The LG B6, by virtue of being the most affordable model within the South Korean TV maker’s 2016 OLED lineup, has attracted the greatest attention among video enthusiasts, especially after the company pretty much intimated there’s little difference in picture quality compared with step-up E6 and G6 ranges. The LG OLEDB6 features a UHD (ultra high-definition) screen resolution of 3840×2160, WRGB OLED technology, a flat-panel design, HDR (high dynamic range) support for both HDR10 and Dolby Vision formats, Ultra HD Premium certification, as well as WebOS 3.0 Smart TV platform, but no 3D capability.
We’ve been spending time with a 55-inch LG OLED55B6V (it’s also available as the 65in OLED65B6V) in our test room for the past few weeks. A public firmware update (version 04.30.50) which landed on the 28th of October in the UK resolved so many issues that we felt compelled to revamp the format of this review to highlight the improvements.
1) No More 4K Blu-ray Frame Skipping
When we first received our OLED55B6V-ZA review sample and watched some Ultra HD Blu-rays from a Samsung UBD-K8500 player, we noticed unmistakable frame skipping (some may describe this as “stutter”) every 13 seconds or so, similar to what we had witnessed on the LG 55UH770V LED LCD television which uses the same Realtek RTD2999 SoC (system-on-chip).
Firmware 04.30.50 eradicated the frame skipping, so slow panning shots in 24fps HDR material would proceed smoothly (well, as smooth as 24p allowed) without interruption from stuttering. We’re not entirely sure whether this is related to the fix, but the LG 55B6 would fail 3:2 and 2:2 film-mode deinterlacing tests even with [Real Cinema] engaged, but pass them once [Real Cinema] was switched off and on again. In any case, we’d gladly take stutter-free 4K Blu-ray playback over flawless deinterlacing, given that many owners are unlikely to watch interlaced standard-definition content, and deinterlacing artefacts aren’t going to be very noticeable at high-def resolution.
2) More Accurate PQ EOTF Tracking
Just like the LG 65E6 we tested several months ago, the OLED55B6 was initially displaying HDR10 images from 4K Blu-ray movies in a brighter manner than the luminance levels specified by SMPTE’s ST.2084 standard, presumably to create the impression of a brighter picture in compensation for OLED’s lower peak brightness (relative to top-tier LED LCD TVs). To produce accurate tracking of the PQ (perceptual quantisation) EOTF (electro-optical transfer function), we had to decrease [OLED Light] to “63“, which of course also dropped peak brightness to 421 nits.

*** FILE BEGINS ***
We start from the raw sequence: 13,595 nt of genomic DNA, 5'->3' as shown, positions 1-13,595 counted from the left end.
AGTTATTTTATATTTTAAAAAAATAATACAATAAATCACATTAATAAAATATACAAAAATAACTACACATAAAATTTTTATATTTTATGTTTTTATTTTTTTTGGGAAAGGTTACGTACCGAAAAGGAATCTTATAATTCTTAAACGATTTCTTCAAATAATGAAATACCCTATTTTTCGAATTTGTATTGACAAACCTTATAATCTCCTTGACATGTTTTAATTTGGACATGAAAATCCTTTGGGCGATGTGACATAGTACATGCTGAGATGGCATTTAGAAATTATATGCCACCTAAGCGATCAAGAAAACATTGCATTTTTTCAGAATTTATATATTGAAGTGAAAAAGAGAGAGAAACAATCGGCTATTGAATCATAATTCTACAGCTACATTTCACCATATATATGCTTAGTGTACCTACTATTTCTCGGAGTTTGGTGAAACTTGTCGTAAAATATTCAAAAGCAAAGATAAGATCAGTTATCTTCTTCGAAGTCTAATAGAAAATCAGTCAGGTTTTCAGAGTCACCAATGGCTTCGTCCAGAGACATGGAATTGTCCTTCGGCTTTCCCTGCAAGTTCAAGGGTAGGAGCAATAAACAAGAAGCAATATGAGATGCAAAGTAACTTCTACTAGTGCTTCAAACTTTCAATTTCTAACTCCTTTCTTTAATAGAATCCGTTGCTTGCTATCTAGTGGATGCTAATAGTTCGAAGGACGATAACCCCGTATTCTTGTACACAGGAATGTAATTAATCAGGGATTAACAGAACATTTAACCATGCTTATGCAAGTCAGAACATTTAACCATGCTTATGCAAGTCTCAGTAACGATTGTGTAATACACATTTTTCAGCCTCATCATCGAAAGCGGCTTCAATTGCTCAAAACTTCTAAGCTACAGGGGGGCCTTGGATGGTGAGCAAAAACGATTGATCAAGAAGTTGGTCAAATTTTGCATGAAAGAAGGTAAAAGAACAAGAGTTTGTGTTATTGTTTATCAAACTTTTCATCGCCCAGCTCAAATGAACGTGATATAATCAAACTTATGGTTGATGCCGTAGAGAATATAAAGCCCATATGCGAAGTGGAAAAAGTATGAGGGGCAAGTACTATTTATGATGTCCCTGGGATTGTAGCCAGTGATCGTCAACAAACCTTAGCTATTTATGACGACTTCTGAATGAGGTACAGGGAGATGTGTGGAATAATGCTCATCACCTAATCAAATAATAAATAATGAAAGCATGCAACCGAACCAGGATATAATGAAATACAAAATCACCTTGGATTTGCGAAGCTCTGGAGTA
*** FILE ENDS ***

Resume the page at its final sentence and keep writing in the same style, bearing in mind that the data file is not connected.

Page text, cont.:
Imagine our joy when we discovered that firmware version 04.30.50 yielded PQ EOTF tracking that’s more faithful to the current HDR10 standard on our LG B6 review unit. Ok, it remained slightly too bright, but even after making some adjustments to obtain accurate PQ tracking, peak brightness still exceeded 500 nits comfortably, resulting in less clipping of highlight detail.
Here’s a side-by-side comparison against a 1000-nit Ultra HD Premium LED LCD TV of the sun in Chapter 18 of Kingsman: The Secret Service, a 4K Blu-ray disc that has been mastered to 1000 nits. As always, please refrain from drawing conclusions directly from the photos included in this article, since we had to intentionally lower our camera’s exposure to fully capture highlight detail from UHD BD HDR.
|Left: UHD Premium LED TV; Right: LG OLED55B6V|
However, although the new firmware helped preserve white specular highlights better, bright colours still appeared more muted and showed a coarser degree of gradation than those presented by higher-end LED LCDs, underlining the importance of sheer peak brightness to colour volume:
|The last flickers of a dying flame in Mad Max: Fury Road (timecode: 00:30:06)|
3) Finer TruMotion Controls
LG has also tweaked the 55B6′s [TruMotion] controls in the latest firmware update. No, maximum motion resolution hasn’t been boosted (it remained at 650 lines according to the horizontally scrolling lines in Chapter 31 of the FPD Benchmark Software test disc); black frame insertion (BFI) hasn’t been introduced (as much as it’s craved by ex-plasma and CRT TV owners); and we’d still avoid [TruMotion] “Clear” and “Smooth” because of overt soap opera effect (SOE) and interpolation artefacts.
From our testing, what LG’s engineers did was to halve the intensity of the [De-Judder] control in the [TruMotion] “User” submenu, essentially providing finer, half-step adjustments on the OLED55B6V. This can prove useful for owners who are sensitive to the judder inherent in 24p film and would like to smooth it out without incurring too much SOE or interpolation artefacts.